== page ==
“Stop kidding yourself. Think about what you’re modeling for your kids.” Forget multitasking! When it comes to running a family, pace allows parents to focus on what they”re doing. If you’re making dinner, and your child asks you to help find a doll, you shouldn’t feel bad about telling her to wait. “Then, when you’re done, you’re able to really focus on finding that doll, and that builds a better relationship,” Brill explains.
According to Brill, research shows that our brains don’t actually multitask. “We”re simply switching back and forth quickly between tasks — not doing them simultaneously,” she says. “From a purely biological point of view, you can’t really be making dinner and paying attention to your kid.” When a situation threatens to split your attention, be creative: Invite your children to help you cook, for example, or set them up with a game or stack of books.
Remember: happy kids raise happy parents. (Or is it the other way around?) “As parents, it’s our responsibility,” Brill says, ‘to set our kids up to be successful.”
Avoiding Your Parents’ Mistakes
Sometimes it’s good to follow in Mom’s footsteps; occasionally, though, it’s better to blaze a new trail.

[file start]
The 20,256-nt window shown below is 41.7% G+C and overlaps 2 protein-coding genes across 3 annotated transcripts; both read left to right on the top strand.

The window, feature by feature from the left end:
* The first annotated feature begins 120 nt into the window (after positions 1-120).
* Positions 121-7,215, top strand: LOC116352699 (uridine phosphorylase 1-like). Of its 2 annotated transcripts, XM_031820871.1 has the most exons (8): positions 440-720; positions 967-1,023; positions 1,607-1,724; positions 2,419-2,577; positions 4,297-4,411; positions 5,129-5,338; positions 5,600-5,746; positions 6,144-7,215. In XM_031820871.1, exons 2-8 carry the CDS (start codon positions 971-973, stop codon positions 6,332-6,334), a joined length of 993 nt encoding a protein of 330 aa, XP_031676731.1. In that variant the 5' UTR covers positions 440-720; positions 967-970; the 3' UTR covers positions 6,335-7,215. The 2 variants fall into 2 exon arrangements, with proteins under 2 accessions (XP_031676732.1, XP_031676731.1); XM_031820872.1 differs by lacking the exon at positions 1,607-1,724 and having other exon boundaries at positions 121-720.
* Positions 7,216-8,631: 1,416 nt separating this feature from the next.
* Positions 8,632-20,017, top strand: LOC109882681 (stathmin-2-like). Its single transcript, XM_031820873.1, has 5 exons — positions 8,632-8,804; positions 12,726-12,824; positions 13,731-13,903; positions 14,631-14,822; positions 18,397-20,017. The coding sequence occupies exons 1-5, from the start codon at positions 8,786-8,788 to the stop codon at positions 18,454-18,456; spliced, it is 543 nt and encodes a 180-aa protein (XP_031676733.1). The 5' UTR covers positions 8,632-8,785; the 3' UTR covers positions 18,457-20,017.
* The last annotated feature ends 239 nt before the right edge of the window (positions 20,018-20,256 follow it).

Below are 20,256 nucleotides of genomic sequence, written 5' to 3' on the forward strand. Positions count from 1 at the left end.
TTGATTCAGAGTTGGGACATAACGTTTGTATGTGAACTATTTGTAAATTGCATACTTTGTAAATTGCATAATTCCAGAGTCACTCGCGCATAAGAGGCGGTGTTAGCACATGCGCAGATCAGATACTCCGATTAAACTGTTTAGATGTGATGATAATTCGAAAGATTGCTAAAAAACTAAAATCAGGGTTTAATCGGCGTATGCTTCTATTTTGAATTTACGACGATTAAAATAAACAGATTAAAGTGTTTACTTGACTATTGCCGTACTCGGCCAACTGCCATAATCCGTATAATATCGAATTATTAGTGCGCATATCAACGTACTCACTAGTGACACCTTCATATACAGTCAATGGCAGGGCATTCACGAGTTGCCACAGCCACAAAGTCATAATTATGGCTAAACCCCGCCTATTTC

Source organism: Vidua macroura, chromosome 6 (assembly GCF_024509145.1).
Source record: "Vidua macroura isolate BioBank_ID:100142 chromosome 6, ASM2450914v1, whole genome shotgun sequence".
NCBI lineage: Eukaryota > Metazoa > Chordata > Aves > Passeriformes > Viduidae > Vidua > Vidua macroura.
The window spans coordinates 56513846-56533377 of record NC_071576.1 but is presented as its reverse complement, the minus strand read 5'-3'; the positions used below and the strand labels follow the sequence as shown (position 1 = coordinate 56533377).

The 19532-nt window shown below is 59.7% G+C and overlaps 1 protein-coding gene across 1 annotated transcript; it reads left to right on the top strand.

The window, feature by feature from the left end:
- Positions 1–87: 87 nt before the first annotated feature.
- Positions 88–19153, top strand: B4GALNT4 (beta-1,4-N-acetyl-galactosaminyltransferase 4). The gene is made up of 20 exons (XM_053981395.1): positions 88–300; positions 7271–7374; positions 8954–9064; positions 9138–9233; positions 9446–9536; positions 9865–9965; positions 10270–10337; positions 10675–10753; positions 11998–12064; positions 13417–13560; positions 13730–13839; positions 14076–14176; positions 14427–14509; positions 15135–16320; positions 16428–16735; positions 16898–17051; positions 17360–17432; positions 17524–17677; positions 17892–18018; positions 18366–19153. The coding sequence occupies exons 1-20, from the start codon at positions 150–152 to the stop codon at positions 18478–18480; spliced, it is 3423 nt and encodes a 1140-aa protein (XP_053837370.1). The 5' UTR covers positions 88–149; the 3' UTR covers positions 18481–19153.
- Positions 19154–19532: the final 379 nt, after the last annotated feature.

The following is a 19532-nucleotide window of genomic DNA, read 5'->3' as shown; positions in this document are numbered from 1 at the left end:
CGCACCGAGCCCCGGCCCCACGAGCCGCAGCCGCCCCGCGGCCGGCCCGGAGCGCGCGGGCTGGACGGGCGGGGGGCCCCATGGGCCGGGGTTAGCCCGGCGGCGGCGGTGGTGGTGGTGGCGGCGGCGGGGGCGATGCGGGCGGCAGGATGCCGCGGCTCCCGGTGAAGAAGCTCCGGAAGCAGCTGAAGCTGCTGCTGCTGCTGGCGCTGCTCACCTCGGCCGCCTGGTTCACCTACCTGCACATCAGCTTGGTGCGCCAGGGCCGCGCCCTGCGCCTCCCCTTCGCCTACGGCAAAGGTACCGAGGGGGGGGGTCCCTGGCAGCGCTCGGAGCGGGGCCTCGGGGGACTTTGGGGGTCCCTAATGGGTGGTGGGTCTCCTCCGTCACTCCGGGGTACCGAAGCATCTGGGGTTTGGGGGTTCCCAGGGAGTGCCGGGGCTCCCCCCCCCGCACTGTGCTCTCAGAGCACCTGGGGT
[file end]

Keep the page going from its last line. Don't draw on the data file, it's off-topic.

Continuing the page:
Timeouts: When science showed corporal punishment didn’t work very well, many parents instituted a little something called timeout. You”ve probably tried the technique, too. According to Brill, timeouts might work at first — but then they fizz out. “The basis of relationships with our children is connection and belonging,” Brill explains. Timeout, then, can be devastating for a young child. “You’re basically saying, ‘You don’t belong here,” ” Brill says. She thinks a better message for kids is, “I want to be in connection with you, but in a way that works for all of us.” That’s why Brill advocates for redirection over exile.
Telling as Teaching: Many parents try to tell kids what they need to know so kids won’t have to experience lessons the painful way. They remind—rather loudly, rather often—to walk instead of run, for example. Brill wants parents to go “way back to the pre-1950s parents, who let their kids make mistakes on their own.” It pays, Brill says, to let kids learn lessons the hard way. Of course, we”re talking about developmentally appropriate and safe risk-based learning. Parents shouldn’t let their children, say, run across a busy intersection; common sense is key to ascertaining which life lessons kids should be allowed to stumble through, and which must be avoided.